Apt613’s interview with Mark Sutcliffe first aired on CHUO 89.1fm on Tuesday, November 22. You can listen to it online here.
It’s cold. It’s snowy. The last thing on most people’s minds is getting their next good run in. But Mark Sutcliffe is not most people.
“I absolutely hate winter. But I love running in the winter. I’d rather be running in the winter than standing still in the winter.”
The columnist, broadcaster, volunteer, entrepreneur and marathon enthusiast can also add ‘member of the Order of Ottawa’ to his list of titles. He was given the award in a ceremony last week, in recognition of more than 30 years of service to the city, helping Ottawa flourish as a place of opportunity, diversity and equality.
“It means a lot. Awards are not a big deal for me, but this is very special. Ottawa is my hometown, and it’s also the city that my dad chose when he moved to Canada. And it’s the city that my grandparents on my mother’s side chose when they moved to Canada. And so, I think of them. When you pack up and move to another city and start fresh, you’re hoping that it’s going to be a place that will be safe and healthy and prosperous, and one that will give you and your children, and your grandchildren, opportunity. I think it would be special for them to think of the fact that their son and grandson is receiving such a big honour from the community that they chose to move to.”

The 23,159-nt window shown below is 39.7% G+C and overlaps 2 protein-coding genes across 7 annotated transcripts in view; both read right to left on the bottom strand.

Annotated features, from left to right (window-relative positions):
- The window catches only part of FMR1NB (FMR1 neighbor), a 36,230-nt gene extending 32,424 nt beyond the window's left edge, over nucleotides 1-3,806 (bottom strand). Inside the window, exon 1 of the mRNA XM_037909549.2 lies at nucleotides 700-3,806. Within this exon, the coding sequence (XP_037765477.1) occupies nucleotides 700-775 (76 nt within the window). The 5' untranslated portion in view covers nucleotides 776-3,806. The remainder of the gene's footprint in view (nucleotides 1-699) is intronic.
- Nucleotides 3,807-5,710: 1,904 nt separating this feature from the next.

Sutcliffe got into running 18 years ago, not to start doing races, but simply to get into shape.
“It wasn’t a passion. It wasn’t a way of life. It was just looking for a basic level of exercise. I started running outside a little bit, and started to like it a little bit more, and it grew from there.”
Since then, Mark has completed more than 20 marathons, and like for many in Ottawa, he’s become hooked on running.
“When I did that first marathon in 2004, the Ottawa Marathon, that’s when I realized that this is a pretty big part of my life now, and I’m kind of hooked on this. For me, I was not athletic when I was a kid. I didn’t play a lot of sports. To me, a marathon was this superhuman accomplishment. I didn’t think it was something that anybody could do. There’s something really powerful about doing something that you once thought was impossible, and proving to yourself you can do it. A marathon is tough, and I never thought of myself as tough, so it changes the way that you tackle all of the other goals in your life.”
For Mark, one of those goals was to qualify for the Boston Marathon. That journey to qualify became the subject of his latest book, titled Long Road to Boston: The Pursuit of the World’s Most Coveted Marathon. The book was released in early October this year. It’s a rare book about running that will also appeal to anyone who has struggled to achieve something.
“It is a book about running, but I think it’s more than that. I know some of my friends and colleagues, who are not runners, have told me that it’s really just about having a goal, and striving for a goal that you thought was impossible, and managing to pull it off. That’s the kind of story it is.”